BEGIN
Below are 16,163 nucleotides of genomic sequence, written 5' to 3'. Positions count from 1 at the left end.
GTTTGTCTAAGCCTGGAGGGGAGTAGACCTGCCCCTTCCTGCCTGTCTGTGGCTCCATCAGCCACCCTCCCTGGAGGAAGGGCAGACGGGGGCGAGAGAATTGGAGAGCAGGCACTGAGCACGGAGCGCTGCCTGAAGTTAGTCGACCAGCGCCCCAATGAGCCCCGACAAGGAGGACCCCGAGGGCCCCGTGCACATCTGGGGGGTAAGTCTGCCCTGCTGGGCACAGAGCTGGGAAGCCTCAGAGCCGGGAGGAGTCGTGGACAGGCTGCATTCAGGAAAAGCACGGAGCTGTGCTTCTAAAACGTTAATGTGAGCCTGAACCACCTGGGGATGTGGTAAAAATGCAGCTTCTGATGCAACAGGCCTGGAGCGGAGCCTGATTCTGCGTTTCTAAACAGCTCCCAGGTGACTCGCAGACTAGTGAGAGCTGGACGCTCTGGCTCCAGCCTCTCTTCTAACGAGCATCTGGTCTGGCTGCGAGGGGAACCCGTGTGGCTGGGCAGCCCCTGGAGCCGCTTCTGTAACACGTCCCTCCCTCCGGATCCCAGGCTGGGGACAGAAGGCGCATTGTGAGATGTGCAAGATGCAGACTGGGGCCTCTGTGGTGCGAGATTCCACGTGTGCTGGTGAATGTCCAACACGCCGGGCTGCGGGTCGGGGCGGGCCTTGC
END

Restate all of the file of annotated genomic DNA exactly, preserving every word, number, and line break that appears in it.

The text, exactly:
Below are 16,163 nucleotides of genomic sequence, written 5' to 3'. Positions count from 1 at the left end.
GTTTGTCTAAGCCTGGAGGGGAGTAGACCTGCCCCTTCCTGCCTGTCTGTGGCTCCATCAGCCACCCTCCCTGGAGGAAGGGCAGACGGGGGCGAGAGAATTGGAGAGCAGGCACTGAGCACGGAGCGCTGCCTGAAGTTAGTCGACCAGCGCCCCAATGAGCCCCGACAAGGAGGACCCCGAGGGCCCCGTGCACATCTGGGGGGTAAGTCTGCCCTGCTGGGCACAGAGCTGGGAAGCCTCAGAGCCGGGAGGAGTCGTGGACAGGCTGCATTCAGGAAAAGCACGGAGCTGTGCTTCTAAAACGTTAATGTGAGCCTGAACCACCTGGGGATGTGGTAAAAATGCAGCTTCTGATGCAACAGGCCTGGAGCGGAGCCTGATTCTGCGTTTCTAAACAGCTCCCAGGTGACTCGCAGACTAGTGAGAGCTGGACGCTCTGGCTCCAGCCTCTCTTCTAACGAGCATCTGGTCTGGCTGCGAGGGGAACCCGTGTGGCTGGGCAGCCCCTGGAGCCGCTTCTGTAACACGTCCCTCCCTCCGGATCCCAGGCTGGGGACAGAAGGCGCATTGTGAGATGTGCAAGATGCAGACTGGGGCCTCTGTGGTGCGAGATTCCACGTGTGCTGGTGAATGTCCAACACGCCGGGCTGCGGGTCGGGGCGGGCCTTGC